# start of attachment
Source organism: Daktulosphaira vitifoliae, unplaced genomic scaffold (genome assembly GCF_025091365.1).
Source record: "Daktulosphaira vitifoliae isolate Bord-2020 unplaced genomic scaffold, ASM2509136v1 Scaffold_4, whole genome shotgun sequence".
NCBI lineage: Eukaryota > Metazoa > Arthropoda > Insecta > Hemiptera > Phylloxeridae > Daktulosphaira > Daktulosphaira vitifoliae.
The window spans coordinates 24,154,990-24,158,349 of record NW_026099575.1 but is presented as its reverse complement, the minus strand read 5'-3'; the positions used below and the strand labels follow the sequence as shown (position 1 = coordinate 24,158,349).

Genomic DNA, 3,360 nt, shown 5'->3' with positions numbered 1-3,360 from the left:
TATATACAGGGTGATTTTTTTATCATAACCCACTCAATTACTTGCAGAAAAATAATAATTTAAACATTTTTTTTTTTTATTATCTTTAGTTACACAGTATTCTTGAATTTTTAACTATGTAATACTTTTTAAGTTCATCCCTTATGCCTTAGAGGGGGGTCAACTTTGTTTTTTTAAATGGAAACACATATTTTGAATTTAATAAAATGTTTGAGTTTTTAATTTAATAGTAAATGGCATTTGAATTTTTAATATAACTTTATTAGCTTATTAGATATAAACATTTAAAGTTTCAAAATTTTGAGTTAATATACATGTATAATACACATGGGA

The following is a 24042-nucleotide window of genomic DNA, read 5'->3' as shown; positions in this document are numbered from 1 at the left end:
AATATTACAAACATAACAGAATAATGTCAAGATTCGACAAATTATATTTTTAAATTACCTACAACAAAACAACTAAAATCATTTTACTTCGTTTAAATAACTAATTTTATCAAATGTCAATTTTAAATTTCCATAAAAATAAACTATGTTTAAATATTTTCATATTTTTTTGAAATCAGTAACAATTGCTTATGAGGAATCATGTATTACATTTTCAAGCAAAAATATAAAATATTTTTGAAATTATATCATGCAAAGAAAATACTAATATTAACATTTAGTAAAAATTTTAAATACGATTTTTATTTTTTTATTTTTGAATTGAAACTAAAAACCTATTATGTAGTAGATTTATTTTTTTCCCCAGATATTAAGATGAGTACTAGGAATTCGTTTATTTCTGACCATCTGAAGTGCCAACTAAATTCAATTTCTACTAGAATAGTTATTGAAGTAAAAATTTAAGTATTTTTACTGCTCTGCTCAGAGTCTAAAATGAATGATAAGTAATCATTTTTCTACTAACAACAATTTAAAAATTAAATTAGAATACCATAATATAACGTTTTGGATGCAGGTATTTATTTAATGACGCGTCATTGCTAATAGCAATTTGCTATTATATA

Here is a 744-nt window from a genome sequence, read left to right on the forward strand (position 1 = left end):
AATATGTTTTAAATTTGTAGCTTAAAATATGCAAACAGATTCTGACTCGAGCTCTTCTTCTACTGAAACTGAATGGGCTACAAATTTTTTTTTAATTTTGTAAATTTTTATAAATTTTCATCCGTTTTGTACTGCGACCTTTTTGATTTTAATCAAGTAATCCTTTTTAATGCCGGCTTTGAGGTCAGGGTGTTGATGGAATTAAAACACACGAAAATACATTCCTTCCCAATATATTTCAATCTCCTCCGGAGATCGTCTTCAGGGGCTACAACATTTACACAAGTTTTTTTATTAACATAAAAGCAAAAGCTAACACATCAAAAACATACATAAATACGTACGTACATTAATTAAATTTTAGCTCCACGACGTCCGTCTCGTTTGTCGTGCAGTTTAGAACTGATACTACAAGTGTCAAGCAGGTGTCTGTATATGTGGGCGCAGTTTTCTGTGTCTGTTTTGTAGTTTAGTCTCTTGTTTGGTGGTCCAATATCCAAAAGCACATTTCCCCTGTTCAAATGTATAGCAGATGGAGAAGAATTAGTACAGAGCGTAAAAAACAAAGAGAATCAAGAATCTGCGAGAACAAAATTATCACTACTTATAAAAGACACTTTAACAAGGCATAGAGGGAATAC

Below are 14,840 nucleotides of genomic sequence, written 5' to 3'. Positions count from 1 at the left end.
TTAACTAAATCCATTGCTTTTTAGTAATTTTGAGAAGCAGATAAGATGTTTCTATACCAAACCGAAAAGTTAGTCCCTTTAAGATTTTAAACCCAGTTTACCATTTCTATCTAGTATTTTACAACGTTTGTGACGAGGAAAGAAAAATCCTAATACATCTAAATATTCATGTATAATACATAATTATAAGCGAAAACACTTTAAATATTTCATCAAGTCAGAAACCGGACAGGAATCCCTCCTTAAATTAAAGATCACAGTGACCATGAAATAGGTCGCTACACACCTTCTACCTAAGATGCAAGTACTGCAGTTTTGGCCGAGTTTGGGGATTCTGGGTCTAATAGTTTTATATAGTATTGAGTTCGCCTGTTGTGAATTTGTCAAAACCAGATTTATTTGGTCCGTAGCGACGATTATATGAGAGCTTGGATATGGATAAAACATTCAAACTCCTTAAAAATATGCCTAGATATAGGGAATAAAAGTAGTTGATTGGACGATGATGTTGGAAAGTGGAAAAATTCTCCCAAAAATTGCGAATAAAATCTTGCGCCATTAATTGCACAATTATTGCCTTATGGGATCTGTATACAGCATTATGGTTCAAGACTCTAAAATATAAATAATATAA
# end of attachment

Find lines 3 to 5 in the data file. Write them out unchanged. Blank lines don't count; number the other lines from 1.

NCBI lineage: Eukaryota > Metazoa > Arthropoda > Insecta > Hemiptera > Phylloxeridae > Daktulosphaira > Daktulosphaira vitifoliae.
The window spans coordinates 24,154,990-24,158,349 of record NW_026099575.1 but is presented as its reverse complement, the minus strand read 5'-3'; the positions used below and the strand labels follow the sequence as shown (position 1 = coordinate 24,158,349).

Genomic DNA, 3,360 nt, shown 5'->3' with positions numbered 1-3,360 from the left: